Fuel Line Replacement - '75-'79 Fuel Injected Bus
By Billy Price, with
suggestions from Jim Thompson and Nick Palmer. Copyright © 2002,
Job: Complete Fuel Line Replacement
Application: Fuel injected Bus 75-79
READ ALL THE WAY THROUGH THIS FIRST
front is front in the engine compartment
|metal fuel lines
Tools and Supplies:
|5 gallon bucket
|Fits under my Bus (barely) to drain the gas.
|For gas leaks
|Pressure gauge, 35 psi
|For testing lines, pump, regulator
|I cleaned the dirt and scum off my rails and they look
|large injector seals
|Spend the money on OEM if you're replacing as the
aftermarket ones are ill-fitting
|small injector seals
|7.5 mm high pressure (35psi) fuel line
|Mercedes-Benz P/N 916030-000527 - try M-B dealership or
European auto repair shop. Or Volkswagen P/N N 020 281 1 from list
vendors like Bus Depot and Vanagain.
|10 mm low pressure fuel line
|I used 5/8". You can also use 1/2" (12mm ID) fuel line or 1/2"
|7.5 mm clamps
|NOT "Gates" style with the exposed screw slots in the band. Get
the ones that have a solid band of metal next to the hose (M-B).
They're a dollar each but worth it. Try a M-B dealer or Euro auto
|10 mm clamps
|I used the old style here as there's only 2 and you get a good
close look at 'em every time you replace the filter.
|Volkswagen 133 133 511, Bosch (long) 0 450 901 005, Bosch
(short) 71013, Wix 33274, or Fram G3743
- Disconnect battery ground strap for fire safety. Make sure the
strap can't fall back against the body and make contact again.
- Drain tank.
If a tank removal/flushing/restoration is in your mind,
now is the time. Why flow old crap into your new
- Remove & replace lines in engine compartment.
Why only engine compartment? I saved the lines to/from
the tank which go through the firewall & under the Bus for last
so I'd only have to go under the Bus once. If you follow the lines
like a map, from tank outlet to tank return, you'll be under there
twice, but this may be more comfortable for some
- Behind #3 (left front of engine) a metal rail comes through the
firewall below the F.I. relays; start here. Follow the combination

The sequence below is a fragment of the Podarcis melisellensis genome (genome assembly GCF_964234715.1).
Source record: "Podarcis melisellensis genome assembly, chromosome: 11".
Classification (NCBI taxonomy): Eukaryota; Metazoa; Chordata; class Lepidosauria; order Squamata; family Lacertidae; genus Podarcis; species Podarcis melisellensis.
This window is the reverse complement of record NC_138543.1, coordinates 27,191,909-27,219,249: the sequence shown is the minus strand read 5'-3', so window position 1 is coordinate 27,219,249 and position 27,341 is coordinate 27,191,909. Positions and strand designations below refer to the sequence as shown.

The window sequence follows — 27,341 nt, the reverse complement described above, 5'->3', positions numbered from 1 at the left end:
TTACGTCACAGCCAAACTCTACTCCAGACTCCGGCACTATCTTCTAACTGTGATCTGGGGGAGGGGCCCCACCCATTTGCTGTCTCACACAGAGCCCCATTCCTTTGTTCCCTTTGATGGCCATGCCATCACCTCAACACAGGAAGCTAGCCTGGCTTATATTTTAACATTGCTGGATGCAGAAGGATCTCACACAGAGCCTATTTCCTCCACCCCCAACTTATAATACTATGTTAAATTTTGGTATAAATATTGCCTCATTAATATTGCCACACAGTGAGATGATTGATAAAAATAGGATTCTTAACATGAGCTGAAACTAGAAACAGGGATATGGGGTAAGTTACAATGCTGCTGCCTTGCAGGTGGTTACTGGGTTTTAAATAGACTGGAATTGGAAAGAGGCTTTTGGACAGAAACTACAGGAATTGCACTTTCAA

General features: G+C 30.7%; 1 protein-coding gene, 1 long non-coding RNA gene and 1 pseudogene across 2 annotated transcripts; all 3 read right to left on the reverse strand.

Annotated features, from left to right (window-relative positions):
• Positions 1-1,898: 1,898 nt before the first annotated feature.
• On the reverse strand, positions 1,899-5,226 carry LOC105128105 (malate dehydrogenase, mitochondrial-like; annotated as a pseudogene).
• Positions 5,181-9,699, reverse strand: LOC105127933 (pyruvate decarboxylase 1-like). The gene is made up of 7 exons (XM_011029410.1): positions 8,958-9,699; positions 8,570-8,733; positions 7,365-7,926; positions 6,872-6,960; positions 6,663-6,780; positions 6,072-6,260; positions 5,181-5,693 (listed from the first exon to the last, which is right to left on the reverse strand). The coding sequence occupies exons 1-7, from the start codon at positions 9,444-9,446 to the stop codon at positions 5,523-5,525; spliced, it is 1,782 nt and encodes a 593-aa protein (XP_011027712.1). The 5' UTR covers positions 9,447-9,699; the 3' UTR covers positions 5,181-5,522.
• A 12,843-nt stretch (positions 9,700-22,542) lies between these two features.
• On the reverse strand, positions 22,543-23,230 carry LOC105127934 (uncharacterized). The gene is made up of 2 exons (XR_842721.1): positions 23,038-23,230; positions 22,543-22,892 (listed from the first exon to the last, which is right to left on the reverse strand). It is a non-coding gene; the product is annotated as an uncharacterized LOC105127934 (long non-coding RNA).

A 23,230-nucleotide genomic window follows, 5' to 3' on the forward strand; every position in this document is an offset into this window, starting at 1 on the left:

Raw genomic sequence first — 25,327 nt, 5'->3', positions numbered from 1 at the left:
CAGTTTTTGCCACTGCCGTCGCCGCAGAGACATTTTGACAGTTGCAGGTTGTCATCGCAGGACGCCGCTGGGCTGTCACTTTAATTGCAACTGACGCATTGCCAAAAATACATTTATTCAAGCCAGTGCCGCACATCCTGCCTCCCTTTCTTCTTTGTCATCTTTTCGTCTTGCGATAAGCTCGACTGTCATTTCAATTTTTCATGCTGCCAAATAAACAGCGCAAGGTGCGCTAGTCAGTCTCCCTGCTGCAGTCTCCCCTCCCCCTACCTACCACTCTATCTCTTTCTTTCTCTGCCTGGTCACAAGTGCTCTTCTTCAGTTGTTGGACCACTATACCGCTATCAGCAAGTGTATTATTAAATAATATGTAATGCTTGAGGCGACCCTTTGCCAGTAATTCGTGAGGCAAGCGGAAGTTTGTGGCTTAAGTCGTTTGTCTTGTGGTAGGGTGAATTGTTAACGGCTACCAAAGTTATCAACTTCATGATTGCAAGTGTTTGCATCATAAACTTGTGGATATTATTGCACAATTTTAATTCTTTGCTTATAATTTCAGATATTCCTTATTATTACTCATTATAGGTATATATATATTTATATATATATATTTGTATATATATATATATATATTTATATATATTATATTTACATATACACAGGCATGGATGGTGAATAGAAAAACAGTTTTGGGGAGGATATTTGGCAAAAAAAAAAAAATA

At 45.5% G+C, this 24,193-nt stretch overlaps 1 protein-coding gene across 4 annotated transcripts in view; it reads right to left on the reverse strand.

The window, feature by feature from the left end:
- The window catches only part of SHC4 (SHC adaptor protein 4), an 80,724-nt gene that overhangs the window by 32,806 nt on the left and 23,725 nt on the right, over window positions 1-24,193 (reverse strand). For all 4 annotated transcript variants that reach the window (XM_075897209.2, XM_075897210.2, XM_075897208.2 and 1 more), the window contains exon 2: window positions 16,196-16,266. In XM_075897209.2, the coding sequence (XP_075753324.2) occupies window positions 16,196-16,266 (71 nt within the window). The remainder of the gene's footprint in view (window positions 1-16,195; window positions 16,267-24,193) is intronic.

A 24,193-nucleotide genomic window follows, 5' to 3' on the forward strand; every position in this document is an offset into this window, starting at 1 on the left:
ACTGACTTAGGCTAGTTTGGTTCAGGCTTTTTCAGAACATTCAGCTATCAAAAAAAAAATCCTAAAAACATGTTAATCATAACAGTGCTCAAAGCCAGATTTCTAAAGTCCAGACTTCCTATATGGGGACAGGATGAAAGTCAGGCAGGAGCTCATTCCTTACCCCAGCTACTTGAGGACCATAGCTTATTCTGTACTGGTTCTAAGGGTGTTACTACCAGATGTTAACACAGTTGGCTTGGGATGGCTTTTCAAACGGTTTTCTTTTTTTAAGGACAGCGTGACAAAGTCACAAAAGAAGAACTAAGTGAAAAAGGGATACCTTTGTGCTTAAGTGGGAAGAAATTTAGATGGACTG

metal/rubber lines around the engine to see the scope of your task
as it hits #3, #4, the cold start valve (if you have it), #1, #2,
pressure regulator, through the firewall to tank return.
- Unscrew old clamps. Discard these! If the old lines are hard to
get off, grab a Stanley knife and slit them lengthwise from their
ends on the rails. Expect some fuel leakage.
- Replace each piece as you go. Use each piece of your old fuel
line as it comes off as a template for the new line's length. Make
nice square cuts in the new hose. Sand the crud off the metal rails
as they become available, they're shiny underneath.
- When installing new line, place the clamp fully open on the
hose first. Slip the hose over the flares on the metal lines far
enough so that the clamp can slide over the flare with the hose on
it (tight!) and have plenty of hose to clamp on the far side of the
flare. Rotate your hoses before you tighten so that you can use
their natural bend in a manner that facilitates routing. Sometimes
the hoses are hard to fit, but stay away from lubricants as this is
your fuel system. NO SOAP!
- Got the first piece of rubber on the firewall supply rail?
Good. Don't attach it to the #3/4 injector rail yet because you
should assemble the injectors to the rail first as a sub-assembly.
Don't try this in the engine compartment, it's too tight. I found
getting hose on the injectors themselves to be the most difficult
task. Tight fit, and I had to remove the injectors from their
mounting points to do it. Replace seals if necessary. I reused
- #3/4 rail connected to firewall rail? Now for the cold start
connections. The cold start valve is sorta delicate, so don't
muscle it too hard. It's also one of the more accessible parts of
- Cold start done? Now we get to the #1/2 cylinders where junk is
in the way bigtime. Remove the airbox for working room. I
disconnected my F.I. harness and some vacuum hoses for working
room/routing. Mark everything you take off for later
reinstallation. Be careful here, I knocked the F.I. computer ground
wires off the engine block while doing this and couldn't start my
Bus for three weeks till I found them. Reinstall disconnected
equipment immediately so you don't forget it.
- #1/2 rail remove/replace is typical to #3/4 rail, but in a
- #1/2 rail to pressure regulator, not a bad job.
- That's all for the engine compartment. While here, disconnect
the tank supply/return lines from where they enter the engine
compartment if you haven't already.
- Remove & replace lines under the Bus.
- Remove the return hose coming from the #1/2 side of the engine
to the tank. There are several clips under the Bus that hold the
line. If your old line is hanging down, find the clips so the new
line won't be. This is the longest length of line to replace.
- Finally, the supply from the tank to the engine compartment.
This include the fuel pump and filter, and also has mounting clips
under the Bus. Remove and replace all the rubber and the
- Your fuel path should now be complete. Check ALL the clamps and
connections again. Verify all disconnected equipment is
- With a 7mm box wrench, remove the bolt in the fuel rail between
#3/4. This is where you attach your fuel gauge. I had to cut the
fitting off the gauge I bought and shove the hose on it with a
- Add some gas for a test run. Don't fill up, what if you're
leaking somewhere? I added about 3 gal.
- Reconnect battery ground strap.
- Bus starts? Pressure gauge 28-33psi? No leaks anywhere?
Awesome. No start? Call someone else.
- Shut off the engine and check again for leaks. Remove the
pressure gauge and replace the bolt in #3/4 rail.
- Consider replacing the gas vapor venting system lines, which is
not in the scope of this write-up.
Last updated on Thu Oct 3 17:52:21 EDT 2002